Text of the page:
Thursday, April 17, 2008

good grief

well, it's been a while. where do i begin? do i start with the obvious? i guess so...i mean, where else is there to begin? ok then, john's mom died. looking at those words on the screen in black and white is stranger than i thought it would be. even typing the word "died" is weird. as you prepare to put those four small letters up there you start thinking of all the nicer ways of saying dead...passed on, passed away, passed, and so on and so on... they all seem to imply that i can't take the fact that she's dead- or that i'm somehow deluding myself into thinking that she's something other than dead. but she's not- she's not on vacation, she's not taking a nap, she's not living in another town- she's really gone.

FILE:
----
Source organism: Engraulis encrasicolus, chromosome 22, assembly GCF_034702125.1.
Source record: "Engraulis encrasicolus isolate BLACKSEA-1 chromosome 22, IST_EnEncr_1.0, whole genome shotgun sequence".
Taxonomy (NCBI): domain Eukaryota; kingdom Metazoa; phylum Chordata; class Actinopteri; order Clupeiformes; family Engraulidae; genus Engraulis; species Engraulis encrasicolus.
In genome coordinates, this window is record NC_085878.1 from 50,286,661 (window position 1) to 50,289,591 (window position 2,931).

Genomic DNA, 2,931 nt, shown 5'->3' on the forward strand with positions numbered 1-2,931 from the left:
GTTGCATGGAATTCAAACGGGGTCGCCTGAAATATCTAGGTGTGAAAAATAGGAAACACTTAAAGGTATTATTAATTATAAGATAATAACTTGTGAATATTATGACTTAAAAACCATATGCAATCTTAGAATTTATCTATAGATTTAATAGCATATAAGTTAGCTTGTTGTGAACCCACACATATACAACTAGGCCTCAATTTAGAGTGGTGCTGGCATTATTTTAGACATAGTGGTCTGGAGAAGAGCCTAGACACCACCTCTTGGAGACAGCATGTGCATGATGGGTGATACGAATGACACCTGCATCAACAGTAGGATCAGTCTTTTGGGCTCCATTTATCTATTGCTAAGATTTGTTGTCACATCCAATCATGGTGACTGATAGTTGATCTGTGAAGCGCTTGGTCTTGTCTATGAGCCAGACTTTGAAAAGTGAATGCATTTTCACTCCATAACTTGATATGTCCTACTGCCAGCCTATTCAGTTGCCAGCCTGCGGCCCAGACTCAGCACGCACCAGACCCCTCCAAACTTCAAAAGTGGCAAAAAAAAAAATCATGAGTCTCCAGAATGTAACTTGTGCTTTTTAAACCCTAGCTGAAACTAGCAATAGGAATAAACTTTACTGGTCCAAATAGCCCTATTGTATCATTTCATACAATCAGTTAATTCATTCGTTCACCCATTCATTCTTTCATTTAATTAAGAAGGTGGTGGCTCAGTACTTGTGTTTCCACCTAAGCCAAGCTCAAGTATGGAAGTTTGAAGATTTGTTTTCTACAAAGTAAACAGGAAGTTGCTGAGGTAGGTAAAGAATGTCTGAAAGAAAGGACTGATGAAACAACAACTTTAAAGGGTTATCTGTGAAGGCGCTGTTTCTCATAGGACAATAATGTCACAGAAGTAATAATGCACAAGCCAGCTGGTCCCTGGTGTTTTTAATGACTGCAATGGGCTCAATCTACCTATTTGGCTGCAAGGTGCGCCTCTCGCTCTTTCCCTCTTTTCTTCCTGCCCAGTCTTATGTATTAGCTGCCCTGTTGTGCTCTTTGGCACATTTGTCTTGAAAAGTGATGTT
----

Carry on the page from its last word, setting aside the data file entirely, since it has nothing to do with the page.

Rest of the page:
sandra died on march 7th somewhere between two and four a.m. i last saw her at midnight when i tucked her in and kissed her good night. did i know it was the last time i'd see her on this side of heaven? i don't know- if you'd have asked me then i don't know if i'd be this sure, but today i'd say that i did know and that i prayed that it would be. she'd gotten so much more sick in the last 24 hours of her life that i was glad to know that she wouldn't be suffering long. the only part of it that still makes my head spin is how fast it all happened. she died on a friday. wednesday the week prior, john and i attended the funeral of a woman who left behind two sons and a husband. it was especially poignant because of sandra's cancer- but not because we had any inkling of sandra's impending death. we knew her death was out there on the horizon- but we had no thought that it was that close. thursday the week prior, sandra and i were heading to her weekly chemotherapy appointment. she looked yellow- really yellow- which i thought they'd resolve with some medication or another and get her back on track and we'd continue chemo. boy was i mistaken. we waltzed into the office to looks of concern and received not chemo but a directive to take ourselves to the ER. about six hours into the ER visit, a nice-enough doctor walked into the room and very tactfully delivered the news that we ought to be thinking about not treating the cancer anymore. wow- seriously- what a shock that was. and the funny thing was that he said it as though we must have known, but were fighting to keep treating a cancer that was obviously beyond treating. we had no clue. doctor #2 came in the next day, after she'd been admitted, and told us her cancer had annihilated her liver, was getting into her spine and was probably in her spleen and elsewhere and that we should get hospice on board and that she should "get her affairs in order." ok, so at that point we knew she was terminal. that was friday. she spent the weekend at the hospital in relatively good health. she was in good spirits, received her multitude of visitors happily and was able to get all of the things in order that needed to be done...including hospice. at that point, at least to me, hospice seemed like a formality- just getting the ducks in a row so that "when the time came" we'd be ready- we wouldn't be scrambling. she came home on monday night, and tuesday she was up early and spent the day recalling the people and details from old family photos with her cousin connie & family. wednesday she was up early again, sitting in the green chair in the living room reading while i made her breakfast. she went down for a long nap and i left for work. i guess that evening was when it hit me that things were going to happen quickly. john came home to collect some clothes and told me that she'd only gotten up for an hour that night and had gone exhaustedly back to sleep. still though, i thought it would be weeks. thursday morning, i called john (he'd stayed the night with her) and found out that she was still in bed. i collected the kids and we hopped in the car- made a pit stop at wagon wheel for a to-go order of some pancakes for her- and came over. her condition had really declined in the 24 hours that had passed since she was sitting up in the living room, eating eggs and toast and reading the paper with me. hospice came by and evaluated our situation and sandra's condition. while i was walking her out, i asked the "burning question" - how long did they think sandra had? answer: a week. sandra died 12 hours later. she spent that last day with john, mary, the kids and i. john spent the day in the room with her, reading to her and singing hymns to her. pastor ted came by and read to her and prayed with her. evening came, mark & michele and other loved ones came to say goodbye and spend time with us. it was truly a lovely day. i know that must seem strange, but really it was. it was, and is, a privilege to have been a part of this whole process. to watch a person dying who has no fear, who is in fact so excited at her future. to watch her husband and her children cheer her on. not because any of them are nuts- because all of them know with certainty where she's going. it's humbling.